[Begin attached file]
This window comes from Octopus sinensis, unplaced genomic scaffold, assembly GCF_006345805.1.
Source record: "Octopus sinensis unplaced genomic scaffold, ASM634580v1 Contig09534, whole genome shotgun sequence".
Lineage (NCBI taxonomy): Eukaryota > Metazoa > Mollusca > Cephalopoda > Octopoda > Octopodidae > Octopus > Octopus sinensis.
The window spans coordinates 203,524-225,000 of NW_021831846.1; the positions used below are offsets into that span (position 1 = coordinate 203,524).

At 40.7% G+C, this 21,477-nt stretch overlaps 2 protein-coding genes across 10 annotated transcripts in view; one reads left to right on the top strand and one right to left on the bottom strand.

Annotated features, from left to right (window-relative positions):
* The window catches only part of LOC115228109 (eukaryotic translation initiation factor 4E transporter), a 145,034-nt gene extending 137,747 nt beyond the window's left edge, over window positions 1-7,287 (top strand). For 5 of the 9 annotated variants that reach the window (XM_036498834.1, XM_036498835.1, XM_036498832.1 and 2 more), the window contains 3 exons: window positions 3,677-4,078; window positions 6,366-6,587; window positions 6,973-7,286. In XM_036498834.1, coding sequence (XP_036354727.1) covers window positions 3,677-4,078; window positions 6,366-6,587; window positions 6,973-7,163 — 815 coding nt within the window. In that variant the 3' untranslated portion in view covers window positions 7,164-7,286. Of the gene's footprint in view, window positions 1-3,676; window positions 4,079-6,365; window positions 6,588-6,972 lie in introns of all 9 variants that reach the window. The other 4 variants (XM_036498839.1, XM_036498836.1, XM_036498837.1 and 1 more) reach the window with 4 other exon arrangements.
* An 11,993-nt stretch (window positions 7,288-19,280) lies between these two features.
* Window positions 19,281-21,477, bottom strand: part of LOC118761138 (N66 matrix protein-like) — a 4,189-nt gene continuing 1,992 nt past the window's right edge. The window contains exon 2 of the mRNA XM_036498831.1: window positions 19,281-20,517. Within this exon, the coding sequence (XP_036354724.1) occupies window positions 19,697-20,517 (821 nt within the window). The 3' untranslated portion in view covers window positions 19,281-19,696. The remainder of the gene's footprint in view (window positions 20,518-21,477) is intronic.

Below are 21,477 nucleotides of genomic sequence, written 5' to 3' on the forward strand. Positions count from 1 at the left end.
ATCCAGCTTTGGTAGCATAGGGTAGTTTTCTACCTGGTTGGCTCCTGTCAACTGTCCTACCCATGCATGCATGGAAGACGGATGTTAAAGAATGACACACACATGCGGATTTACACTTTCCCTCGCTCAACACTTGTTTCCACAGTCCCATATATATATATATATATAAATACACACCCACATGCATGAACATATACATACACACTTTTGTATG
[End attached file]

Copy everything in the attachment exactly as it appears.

This window comes from Octopus sinensis, unplaced genomic scaffold, assembly GCF_006345805.1.
Source record: "Octopus sinensis unplaced genomic scaffold, ASM634580v1 Contig09534, whole genome shotgun sequence".
Lineage (NCBI taxonomy): Eukaryota > Metazoa > Mollusca > Cephalopoda > Octopoda > Octopodidae > Octopus > Octopus sinensis.
The window spans coordinates 203,524-225,000 of NW_021831846.1; the positions used below are offsets into that span (position 1 = coordinate 203,524).

At 40.7% G+C, this 21,477-nt stretch overlaps 2 protein-coding genes across 10 annotated transcripts in view; one reads left to right on the top strand and one right to left on the bottom strand.

Annotated features, from left to right (window-relative positions):
* The window catches only part of LOC115228109 (eukaryotic translation initiation factor 4E transporter), a 145,034-nt gene extending 137,747 nt beyond the window's left edge, over window positions 1-7,287 (top strand). For 5 of the 9 annotated variants that reach the window (XM_036498834.1, XM_036498835.1, XM_036498832.1 and 2 more), the window contains 3 exons: window positions 3,677-4,078; window positions 6,366-6,587; window positions 6,973-7,286. In XM_036498834.1, coding sequence (XP_036354727.1) covers window positions 3,677-4,078; window positions 6,366-6,587; window positions 6,973-7,163 — 815 coding nt within the window. In that variant the 3' untranslated portion in view covers window positions 7,164-7,286. Of the gene's footprint in view, window positions 1-3,676; window positions 4,079-6,365; window positions 6,588-6,972 lie in introns of all 9 variants that reach the window. The other 4 variants (XM_036498839.1, XM_036498836.1, XM_036498837.1 and 1 more) reach the window with 4 other exon arrangements.
* An 11,993-nt stretch (window positions 7,288-19,280) lies between these two features.
* Window positions 19,281-21,477, bottom strand: part of LOC118761138 (N66 matrix protein-like) — a 4,189-nt gene continuing 1,992 nt past the window's right edge. The window contains exon 2 of the mRNA XM_036498831.1: window positions 19,281-20,517. Within this exon, the coding sequence (XP_036354724.1) occupies window positions 19,697-20,517 (821 nt within the window). The 3' untranslated portion in view covers window positions 19,281-19,696. The remainder of the gene's footprint in view (window positions 20,518-21,477) is intronic.

Below are 21,477 nucleotides of genomic sequence, written 5' to 3' on the forward strand. Positions count from 1 at the left end.
ATCCAGCTTTGGTAGCATAGGGTAGTTTTCTACCTGGTTGGCTCCTGTCAACTGTCCTACCCATGCATGCATGGAAGACGGATGTTAAAGAATGACACACACATGCGGATTTACACTTTCCCTCGCTCAACACTTGTTTCCACAGTCCCATATATATATATATATATAAATACACACCCACATGCATGAACATATACATACACACTTTTGTATG